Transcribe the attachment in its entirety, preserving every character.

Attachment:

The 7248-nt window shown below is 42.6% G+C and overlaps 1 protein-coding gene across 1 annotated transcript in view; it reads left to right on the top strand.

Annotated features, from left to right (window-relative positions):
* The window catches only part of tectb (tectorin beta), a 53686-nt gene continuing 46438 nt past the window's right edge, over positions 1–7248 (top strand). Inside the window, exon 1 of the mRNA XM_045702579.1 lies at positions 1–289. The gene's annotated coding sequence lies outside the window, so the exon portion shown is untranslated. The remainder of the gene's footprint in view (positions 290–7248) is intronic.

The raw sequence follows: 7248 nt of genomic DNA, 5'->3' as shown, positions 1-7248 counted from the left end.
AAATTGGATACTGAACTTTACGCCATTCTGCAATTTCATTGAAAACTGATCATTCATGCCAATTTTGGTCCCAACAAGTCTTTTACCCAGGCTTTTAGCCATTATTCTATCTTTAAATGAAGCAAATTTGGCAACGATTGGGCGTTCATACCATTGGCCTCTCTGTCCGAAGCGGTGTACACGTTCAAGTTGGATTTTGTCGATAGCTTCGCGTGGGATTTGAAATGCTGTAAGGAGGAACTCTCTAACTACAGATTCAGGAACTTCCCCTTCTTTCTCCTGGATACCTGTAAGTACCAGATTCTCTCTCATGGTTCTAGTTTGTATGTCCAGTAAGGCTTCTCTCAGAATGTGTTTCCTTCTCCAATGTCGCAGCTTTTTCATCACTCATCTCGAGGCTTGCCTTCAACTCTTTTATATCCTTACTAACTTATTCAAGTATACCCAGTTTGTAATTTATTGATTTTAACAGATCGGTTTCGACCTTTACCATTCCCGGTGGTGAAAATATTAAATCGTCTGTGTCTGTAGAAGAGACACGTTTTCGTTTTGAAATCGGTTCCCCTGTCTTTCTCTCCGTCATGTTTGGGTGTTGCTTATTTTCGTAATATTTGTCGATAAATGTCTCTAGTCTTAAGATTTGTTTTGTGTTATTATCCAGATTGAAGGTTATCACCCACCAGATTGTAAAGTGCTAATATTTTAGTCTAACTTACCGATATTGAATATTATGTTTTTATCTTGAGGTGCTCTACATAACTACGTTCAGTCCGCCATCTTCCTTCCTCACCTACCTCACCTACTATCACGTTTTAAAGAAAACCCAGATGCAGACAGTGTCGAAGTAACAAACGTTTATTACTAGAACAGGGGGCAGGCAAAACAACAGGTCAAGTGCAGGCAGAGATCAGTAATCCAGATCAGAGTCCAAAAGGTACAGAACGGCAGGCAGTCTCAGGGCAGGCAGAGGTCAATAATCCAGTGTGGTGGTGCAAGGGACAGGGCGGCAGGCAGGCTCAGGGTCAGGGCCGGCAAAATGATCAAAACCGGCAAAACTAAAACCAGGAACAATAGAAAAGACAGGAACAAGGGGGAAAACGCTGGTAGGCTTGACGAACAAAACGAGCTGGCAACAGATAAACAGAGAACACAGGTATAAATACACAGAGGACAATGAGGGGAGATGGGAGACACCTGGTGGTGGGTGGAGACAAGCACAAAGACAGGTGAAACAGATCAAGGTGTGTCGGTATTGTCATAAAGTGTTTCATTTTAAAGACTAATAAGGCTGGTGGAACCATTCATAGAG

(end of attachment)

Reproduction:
The 7248-nt window shown below is 42.6% G+C and overlaps 1 protein-coding gene across 1 annotated transcript in view; it reads left to right on the top strand.

Annotated features, from left to right (window-relative positions):
* The window catches only part of tectb (tectorin beta), a 53686-nt gene continuing 46438 nt past the window's right edge, over positions 1–7248 (top strand). Inside the window, exon 1 of the mRNA XM_045702579.1 lies at positions 1–289. The gene's annotated coding sequence lies outside the window, so the exon portion shown is untranslated. The remainder of the gene's footprint in view (positions 290–7248) is intronic.

The raw sequence follows: 7248 nt of genomic DNA, 5'->3' as shown, positions 1-7248 counted from the left end.
AAATTGGATACTGAACTTTACGCCATTCTGCAATTTCATTGAAAACTGATCATTCATGCCAATTTTGGTCCCAACAAGTCTTTTACCCAGGCTTTTAGCCATTATTCTATCTTTAAATGAAGCAAATTTGGCAACGATTGGGCGTTCATACCATTGGCCTCTCTGTCCGAAGCGGTGTACACGTTCAAGTTGGATTTTGTCGATAGCTTCGCGTGGGATTTGAAATGCTGTAAGGAGGAACTCTCTAACTACAGATTCAGGAACTTCCCCTTCTTTCTCCTGGATACCTGTAAGTACCAGATTCTCTCTCATGGTTCTAGTTTGTATGTCCAGTAAGGCTTCTCTCAGAATGTGTTTCCTTCTCCAATGTCGCAGCTTTTTCATCACTCATCTCGAGGCTTGCCTTCAACTCTTTTATATCCTTACTAACTTATTCAAGTATACCCAGTTTGTAATTTATTGATTTTAACAGATCGGTTTCGACCTTTACCATTCCCGGTGGTGAAAATATTAAATCGTCTGTGTCTGTAGAAGAGACACGTTTTCGTTTTGAAATCGGTTCCCCTGTCTTTCTCTCCGTCATGTTTGGGTGTTGCTTATTTTCGTAATATTTGTCGATAAATGTCTCTAGTCTTAAGATTTGTTTTGTGTTATTATCCAGATTGAAGGTTATCACCCACCAGATTGTAAAGTGCTAATATTTTAGTCTAACTTACCGATATTGAATATTATGTTTTTATCTTGAGGTGCTCTACATAACTACGTTCAGTCCGCCATCTTCCTTCCTCACCTACCTCACCTACTATCACGTTTTAAAGAAAACCCAGATGCAGACAGTGTCGAAGTAACAAACGTTTATTACTAGAACAGGGGGCAGGCAAAACAACAGGTCAAGTGCAGGCAGAGATCAGTAATCCAGATCAGAGTCCAAAAGGTACAGAACGGCAGGCAGTCTCAGGGCAGGCAGAGGTCAATAATCCAGTGTGGTGGTGCAAGGGACAGGGCGGCAGGCAGGCTCAGGGTCAGGGCCGGCAAAATGATCAAAACCGGCAAAACTAAAACCAGGAACAATAGAAAAGACAGGAACAAGGGGGAAAACGCTGGTAGGCTTGACGAACAAAACGAGCTGGCAACAGATAAACAGAGAACACAGGTATAAATACACAGAGGACAATGAGGGGAGATGGGAGACACCTGGTGGTGGGTGGAGACAAGCACAAAGACAGGTGAAACAGATCAAGGTGTGTCGGTATTGTCATAAAGTGTTTCATTTTAAAGACTAATAAGGCTGGTGGAACCATTCATAGAG